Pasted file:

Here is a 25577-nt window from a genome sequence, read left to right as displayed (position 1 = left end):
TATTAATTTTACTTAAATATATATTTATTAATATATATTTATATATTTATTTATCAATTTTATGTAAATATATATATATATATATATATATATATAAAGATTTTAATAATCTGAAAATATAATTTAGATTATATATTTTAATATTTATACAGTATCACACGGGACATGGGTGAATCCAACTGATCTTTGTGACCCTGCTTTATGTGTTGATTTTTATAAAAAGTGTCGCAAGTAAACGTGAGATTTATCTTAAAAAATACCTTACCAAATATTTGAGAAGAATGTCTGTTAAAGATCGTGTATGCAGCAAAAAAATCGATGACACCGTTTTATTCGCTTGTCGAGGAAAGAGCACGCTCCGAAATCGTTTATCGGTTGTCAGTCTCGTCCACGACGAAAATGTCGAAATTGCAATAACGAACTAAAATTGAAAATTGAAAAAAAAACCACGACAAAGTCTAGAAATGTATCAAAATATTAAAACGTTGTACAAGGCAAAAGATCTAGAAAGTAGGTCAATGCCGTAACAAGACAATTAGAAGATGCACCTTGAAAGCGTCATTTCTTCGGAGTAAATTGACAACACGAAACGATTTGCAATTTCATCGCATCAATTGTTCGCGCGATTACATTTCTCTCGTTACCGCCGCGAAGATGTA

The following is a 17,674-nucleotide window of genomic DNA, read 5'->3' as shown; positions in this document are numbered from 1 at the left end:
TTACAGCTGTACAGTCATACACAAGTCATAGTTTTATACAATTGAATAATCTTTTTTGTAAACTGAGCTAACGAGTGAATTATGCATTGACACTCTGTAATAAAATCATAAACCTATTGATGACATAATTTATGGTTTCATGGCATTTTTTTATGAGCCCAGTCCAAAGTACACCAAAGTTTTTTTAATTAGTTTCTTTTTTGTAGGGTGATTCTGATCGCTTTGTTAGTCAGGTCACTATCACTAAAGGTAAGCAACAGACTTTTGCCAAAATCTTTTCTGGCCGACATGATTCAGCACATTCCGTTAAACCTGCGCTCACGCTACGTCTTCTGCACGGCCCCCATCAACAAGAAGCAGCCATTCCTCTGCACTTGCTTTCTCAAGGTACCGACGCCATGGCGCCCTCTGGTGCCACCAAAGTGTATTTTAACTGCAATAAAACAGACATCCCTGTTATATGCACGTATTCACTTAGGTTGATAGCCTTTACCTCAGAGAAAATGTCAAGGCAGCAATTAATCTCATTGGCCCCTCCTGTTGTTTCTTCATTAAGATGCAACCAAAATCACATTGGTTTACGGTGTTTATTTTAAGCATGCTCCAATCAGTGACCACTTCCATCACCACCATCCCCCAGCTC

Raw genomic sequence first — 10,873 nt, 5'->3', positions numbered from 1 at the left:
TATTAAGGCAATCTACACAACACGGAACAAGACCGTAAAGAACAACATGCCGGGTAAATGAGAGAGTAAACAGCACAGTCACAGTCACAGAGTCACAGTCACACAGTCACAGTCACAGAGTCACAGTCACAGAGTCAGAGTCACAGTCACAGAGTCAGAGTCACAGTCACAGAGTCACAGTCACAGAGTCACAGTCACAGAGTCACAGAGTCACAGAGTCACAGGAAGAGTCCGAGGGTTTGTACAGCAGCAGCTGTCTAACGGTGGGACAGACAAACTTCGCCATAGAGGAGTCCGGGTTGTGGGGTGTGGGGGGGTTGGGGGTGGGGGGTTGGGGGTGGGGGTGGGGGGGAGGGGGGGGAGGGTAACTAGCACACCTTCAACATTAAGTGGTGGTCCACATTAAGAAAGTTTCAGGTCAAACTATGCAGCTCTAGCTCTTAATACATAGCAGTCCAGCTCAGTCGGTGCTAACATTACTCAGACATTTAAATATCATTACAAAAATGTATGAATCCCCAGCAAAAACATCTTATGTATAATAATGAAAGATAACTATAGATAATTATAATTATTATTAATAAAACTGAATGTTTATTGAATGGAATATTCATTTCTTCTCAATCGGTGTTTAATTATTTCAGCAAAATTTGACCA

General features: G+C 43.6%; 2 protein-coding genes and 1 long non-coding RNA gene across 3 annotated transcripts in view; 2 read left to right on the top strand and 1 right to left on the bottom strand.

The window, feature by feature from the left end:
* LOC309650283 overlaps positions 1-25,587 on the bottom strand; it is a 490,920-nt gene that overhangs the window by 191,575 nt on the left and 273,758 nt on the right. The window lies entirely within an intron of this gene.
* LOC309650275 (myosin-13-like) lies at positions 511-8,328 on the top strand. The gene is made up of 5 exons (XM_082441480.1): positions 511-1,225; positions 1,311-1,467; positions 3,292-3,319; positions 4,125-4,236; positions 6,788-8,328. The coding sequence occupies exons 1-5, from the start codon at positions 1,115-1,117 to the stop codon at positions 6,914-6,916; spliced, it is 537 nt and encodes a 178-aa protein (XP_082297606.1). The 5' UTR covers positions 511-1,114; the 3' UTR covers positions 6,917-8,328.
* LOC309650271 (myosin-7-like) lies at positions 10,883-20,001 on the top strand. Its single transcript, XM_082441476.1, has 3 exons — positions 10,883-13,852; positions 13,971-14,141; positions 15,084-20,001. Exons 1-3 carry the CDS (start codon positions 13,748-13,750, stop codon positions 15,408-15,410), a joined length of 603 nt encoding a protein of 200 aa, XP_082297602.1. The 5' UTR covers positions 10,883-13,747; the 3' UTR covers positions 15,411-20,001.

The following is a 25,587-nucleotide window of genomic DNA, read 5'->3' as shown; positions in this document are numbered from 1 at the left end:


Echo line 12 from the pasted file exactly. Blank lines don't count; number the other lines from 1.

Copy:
The following is a 25,587-nucleotide window of genomic DNA, read 5'->3' as shown; positions in this document are numbered from 1 at the left end: